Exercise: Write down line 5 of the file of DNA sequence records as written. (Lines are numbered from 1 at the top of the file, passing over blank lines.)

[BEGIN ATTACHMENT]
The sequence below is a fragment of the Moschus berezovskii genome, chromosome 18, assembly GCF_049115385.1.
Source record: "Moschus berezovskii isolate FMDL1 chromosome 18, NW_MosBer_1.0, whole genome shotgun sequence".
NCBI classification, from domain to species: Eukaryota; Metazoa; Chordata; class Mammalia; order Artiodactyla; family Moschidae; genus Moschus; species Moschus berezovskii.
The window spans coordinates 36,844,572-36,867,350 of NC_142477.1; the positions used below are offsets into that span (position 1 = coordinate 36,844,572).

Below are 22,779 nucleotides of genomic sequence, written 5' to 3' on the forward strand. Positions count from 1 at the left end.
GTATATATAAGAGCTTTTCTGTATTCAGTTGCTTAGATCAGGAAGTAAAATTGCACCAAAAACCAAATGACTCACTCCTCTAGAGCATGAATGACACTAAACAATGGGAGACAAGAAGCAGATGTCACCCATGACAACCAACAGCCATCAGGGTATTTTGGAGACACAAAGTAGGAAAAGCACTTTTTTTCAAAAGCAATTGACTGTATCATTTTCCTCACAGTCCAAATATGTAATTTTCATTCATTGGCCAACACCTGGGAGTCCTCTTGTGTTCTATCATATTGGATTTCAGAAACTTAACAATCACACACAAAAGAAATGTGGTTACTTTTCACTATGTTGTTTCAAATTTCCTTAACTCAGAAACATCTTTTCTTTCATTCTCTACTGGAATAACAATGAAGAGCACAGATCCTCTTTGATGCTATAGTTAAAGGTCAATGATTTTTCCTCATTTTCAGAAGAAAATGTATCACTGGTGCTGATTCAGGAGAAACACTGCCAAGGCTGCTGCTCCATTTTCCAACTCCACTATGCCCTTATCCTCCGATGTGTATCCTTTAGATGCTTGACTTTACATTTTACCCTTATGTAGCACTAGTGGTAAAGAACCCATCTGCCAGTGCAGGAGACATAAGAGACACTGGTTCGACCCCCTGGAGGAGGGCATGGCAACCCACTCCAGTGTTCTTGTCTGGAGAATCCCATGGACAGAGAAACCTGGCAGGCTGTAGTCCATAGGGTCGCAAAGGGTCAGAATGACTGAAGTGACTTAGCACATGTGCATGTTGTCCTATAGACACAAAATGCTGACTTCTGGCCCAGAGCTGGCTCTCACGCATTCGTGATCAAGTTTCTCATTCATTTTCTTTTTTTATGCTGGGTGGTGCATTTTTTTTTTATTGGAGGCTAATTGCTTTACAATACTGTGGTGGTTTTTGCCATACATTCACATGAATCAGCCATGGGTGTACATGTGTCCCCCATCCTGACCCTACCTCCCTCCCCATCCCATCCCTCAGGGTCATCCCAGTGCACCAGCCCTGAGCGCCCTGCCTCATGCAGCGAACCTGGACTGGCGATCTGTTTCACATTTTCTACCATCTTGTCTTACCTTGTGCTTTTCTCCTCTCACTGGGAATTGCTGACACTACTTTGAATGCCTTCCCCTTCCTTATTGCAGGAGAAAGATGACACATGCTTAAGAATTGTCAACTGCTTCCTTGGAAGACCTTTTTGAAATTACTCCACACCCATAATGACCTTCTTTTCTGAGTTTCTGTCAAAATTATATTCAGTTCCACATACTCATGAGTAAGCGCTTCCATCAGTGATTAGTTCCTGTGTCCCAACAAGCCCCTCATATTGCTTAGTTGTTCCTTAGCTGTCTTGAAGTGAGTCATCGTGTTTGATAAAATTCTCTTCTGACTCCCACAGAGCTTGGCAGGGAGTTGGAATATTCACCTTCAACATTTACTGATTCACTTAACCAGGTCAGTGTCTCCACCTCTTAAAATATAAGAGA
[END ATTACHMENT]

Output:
Below are 22,779 nucleotides of genomic sequence, written 5' to 3' on the forward strand. Positions count from 1 at the left end.